★~♥~♥~★~ El Morno! ♥~★~★~♥ ~
October 12, 2014
★~ Today’s Quote: “The marathon is a charismatic event. It has everything. It has drama. It has competition. It has camaraderie. It has heroism. Every jogger can’t dream of being an Olympic champion, but he can dream of finishing a marathon.” Fred Lebow, New York City Marathon co-founder:
★~ Chicago Marathon:
45,000 runners will make their way through the streets of Chicago today as part of the 37th Annual Chicago Marathon.
To celebrate let me run some trivia by you…..
The verb “run” has 645 meanings, more than any other word in the Oxford English Dictionary. In addition to putting one foot in front of the other rapidly, there’s “running an idea up the flagpole,” “the days running into weeks,” “running the numbers,” “running a fever,” “running with the wrong crowd” and “running your mouth.” When early 20th century Australians said they were “running the rabbit,” that meant they were bringing home liquor.
A cheetah runs faster than a sand gazelle, which is speedier than a zebra, which is faster than a kangaroo, which outruns a human, which can outleg a rhino. (This is based on estimated maximum running speeds; do not try at your local zoo.)
Dr. Gabe Mirkin, author of “The Sports Medicine Book,” asked more than 100 elite runners if they would be willing to take a magic pill that would make them an Olympic champion but would kill them within a year. More than half said yes.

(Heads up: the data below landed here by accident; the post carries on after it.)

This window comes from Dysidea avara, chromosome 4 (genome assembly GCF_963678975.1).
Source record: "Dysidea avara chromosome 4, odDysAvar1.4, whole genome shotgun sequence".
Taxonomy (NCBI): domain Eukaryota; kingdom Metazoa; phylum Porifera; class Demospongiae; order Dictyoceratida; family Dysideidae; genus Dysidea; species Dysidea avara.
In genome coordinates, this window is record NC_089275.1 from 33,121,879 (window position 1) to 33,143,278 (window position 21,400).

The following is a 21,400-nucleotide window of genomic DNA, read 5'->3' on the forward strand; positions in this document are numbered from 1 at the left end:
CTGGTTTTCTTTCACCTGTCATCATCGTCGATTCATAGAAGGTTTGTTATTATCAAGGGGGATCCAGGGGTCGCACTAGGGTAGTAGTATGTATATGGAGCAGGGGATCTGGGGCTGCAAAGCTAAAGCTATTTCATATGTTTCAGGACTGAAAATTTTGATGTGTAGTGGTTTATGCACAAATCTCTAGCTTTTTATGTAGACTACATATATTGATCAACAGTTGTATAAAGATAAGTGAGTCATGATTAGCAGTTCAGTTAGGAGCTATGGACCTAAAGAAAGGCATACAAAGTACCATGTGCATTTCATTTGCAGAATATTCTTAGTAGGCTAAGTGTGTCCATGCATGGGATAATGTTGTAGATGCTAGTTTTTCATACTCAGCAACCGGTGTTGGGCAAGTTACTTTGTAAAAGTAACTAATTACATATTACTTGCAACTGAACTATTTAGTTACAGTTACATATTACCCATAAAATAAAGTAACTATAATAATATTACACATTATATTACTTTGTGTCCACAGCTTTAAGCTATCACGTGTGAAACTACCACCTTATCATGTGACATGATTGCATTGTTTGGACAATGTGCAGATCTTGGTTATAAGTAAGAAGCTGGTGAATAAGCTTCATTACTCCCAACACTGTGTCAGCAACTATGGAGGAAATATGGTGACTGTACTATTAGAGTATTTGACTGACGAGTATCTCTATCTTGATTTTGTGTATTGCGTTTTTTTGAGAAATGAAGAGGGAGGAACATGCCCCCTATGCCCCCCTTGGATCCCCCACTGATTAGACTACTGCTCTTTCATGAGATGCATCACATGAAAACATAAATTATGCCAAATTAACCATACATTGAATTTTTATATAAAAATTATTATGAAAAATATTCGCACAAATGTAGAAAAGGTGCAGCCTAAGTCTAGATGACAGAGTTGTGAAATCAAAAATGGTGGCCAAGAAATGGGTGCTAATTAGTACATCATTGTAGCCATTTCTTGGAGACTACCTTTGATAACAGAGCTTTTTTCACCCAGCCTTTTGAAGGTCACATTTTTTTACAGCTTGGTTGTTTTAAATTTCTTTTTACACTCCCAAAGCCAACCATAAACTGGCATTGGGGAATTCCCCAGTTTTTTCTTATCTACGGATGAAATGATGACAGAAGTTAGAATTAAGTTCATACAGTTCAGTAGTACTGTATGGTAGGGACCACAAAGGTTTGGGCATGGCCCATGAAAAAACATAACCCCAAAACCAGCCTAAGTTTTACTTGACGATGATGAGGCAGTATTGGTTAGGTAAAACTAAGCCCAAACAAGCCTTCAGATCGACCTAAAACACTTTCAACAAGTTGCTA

The Chicago marathon was called the Mayor Daley Marathon in its first two years. Its first running in 1977 got off to a rocky start: Three people were sent to the hospital with powder burns when the starter’s cannon misfired.
“Freak races” were a favorite form of entertainment in 17th and 18th century England. In one race witnessed by the king, two runners were evenly matched: Each had a wooden leg. In another race, a man on stilts faced off against an accomplished runner on foot. In yet another contest, a man was given an hour to run seven miles while carrying 56 pounds of fish on his head.
Haitian runner Dieudonne Lamothe was 78th — the final finisher — in the 1984 Los Angeles Olympics marathon. And it’s a good thing for Lamothe that he finished. He later revealed that dictator “Baby Doc” Duvalier’s henchman had threatened to kill him if he did not complete the race.
Until 1950, a major league baseball player who was on base could be replaced by a “courtesy runner” without having to leave the lineup. In modern times, a pinch runner is allowed, but the player being replaced is out of the game for good. Perhaps the most unusual pinch runner was Oakland’s Herb Washington, who played in 105 games over two seasons in the 1970s and never came to bat or played the field. A track star, Washington was strictly a pinch-runner.
Two great American runners overcame potentially crippling illnesses. Sprinter Gail Devers suffered from Graves’ disease, and doctors were close to amputating her feet before her condition improved and she went on to win Olympic gold in 1992. Decades earlier, sprinter Wilma Rudolph became the first American woman to win three track-and-field gold medals in a single Olympics — a glorious fate for a woman who was sickly as a child and wore a leg brace. “My doctor told me I would never walk again. My mother told me I would,” said Rudolph. “I believed my mother.”
University of Oregon track coach Bill Bowerman was trying to develop a new athletic shoe, and one day in 1971 he used the family’s waffle iron to meld urethane into a waffle like tread pattern. The idea caught on for the company he started with Phil Knight. First known as Blue Ribbon Sports, it was renamed Nike. Today, a life-size statue of Bowerman at the university stands on a base of waffle irons.